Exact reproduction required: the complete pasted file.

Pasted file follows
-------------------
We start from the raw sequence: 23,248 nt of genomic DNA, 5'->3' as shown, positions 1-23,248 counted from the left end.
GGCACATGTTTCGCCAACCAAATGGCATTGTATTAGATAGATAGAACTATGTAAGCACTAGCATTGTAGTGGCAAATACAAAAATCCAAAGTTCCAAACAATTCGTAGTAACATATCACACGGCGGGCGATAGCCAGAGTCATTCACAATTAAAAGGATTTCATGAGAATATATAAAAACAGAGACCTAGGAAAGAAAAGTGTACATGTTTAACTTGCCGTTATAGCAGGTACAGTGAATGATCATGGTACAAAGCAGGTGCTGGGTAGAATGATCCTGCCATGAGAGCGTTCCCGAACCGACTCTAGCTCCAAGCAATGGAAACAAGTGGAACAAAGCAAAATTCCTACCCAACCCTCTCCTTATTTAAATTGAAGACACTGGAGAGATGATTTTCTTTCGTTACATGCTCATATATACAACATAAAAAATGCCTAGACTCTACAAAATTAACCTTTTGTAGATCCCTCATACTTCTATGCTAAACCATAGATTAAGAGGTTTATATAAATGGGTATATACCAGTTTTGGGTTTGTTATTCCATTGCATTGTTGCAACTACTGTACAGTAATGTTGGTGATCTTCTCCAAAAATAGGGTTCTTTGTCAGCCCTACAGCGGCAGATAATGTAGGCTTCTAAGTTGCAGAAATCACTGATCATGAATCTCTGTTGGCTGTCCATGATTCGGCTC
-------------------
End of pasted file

We start from the raw sequence: 23,248 nt of genomic DNA, 5'->3' as shown, positions 1-23,248 counted from the left end.
GGCACATGTTTCGCCAACCAAATGGCATTGTATTAGATAGATAGAACTATGTAAGCACTAGCATTGTAGTGGCAAATACAAAAATCCAAAGTTCCAAACAATTCGTAGTAACATATCACACGGCGGGCGATAGCCAGAGTCATTCACAATTAAAAGGATTTCATGAGAATATATAAAAACAGAGACCTAGGAAAGAAAAGTGTACATGTTTAACTTGCCGTTATAGCAGGTACAGTGAATGATCATGGTACAAAGCAGGTGCTGGGTAGAATGATCCTGCCATGAGAGCGTTCCCGAACCGACTCTAGCTCCAAGCAATGGAAACAAGTGGAACAAAGCAAAATTCCTACCCAACCCTCTCCTTATTTAAATTGAAGACACTGGAGAGATGATTTTCTTTCGTTACATGCTCATATATACAACATAAAAAATGCCTAGACTCTACAAAATTAACCTTTTGTAGATCCCTCATACTTCTATGCTAAACCATAGATTAAGAGGTTTATATAAATGGGTATATACCAGTTTTGGGTTTGTTATTCCATTGCATTGTTGCAACTACTGTACAGTAATGTTGGTGATCTTCTCCAAAAATAGGGTTCTTTGTCAGCCCTACAGCGGCAGATAATGTAGGCTTCTAAGTTGCAGAAATCACTGATCATGAATCTCTGTTGGCTGTCCATGATTCGGCTC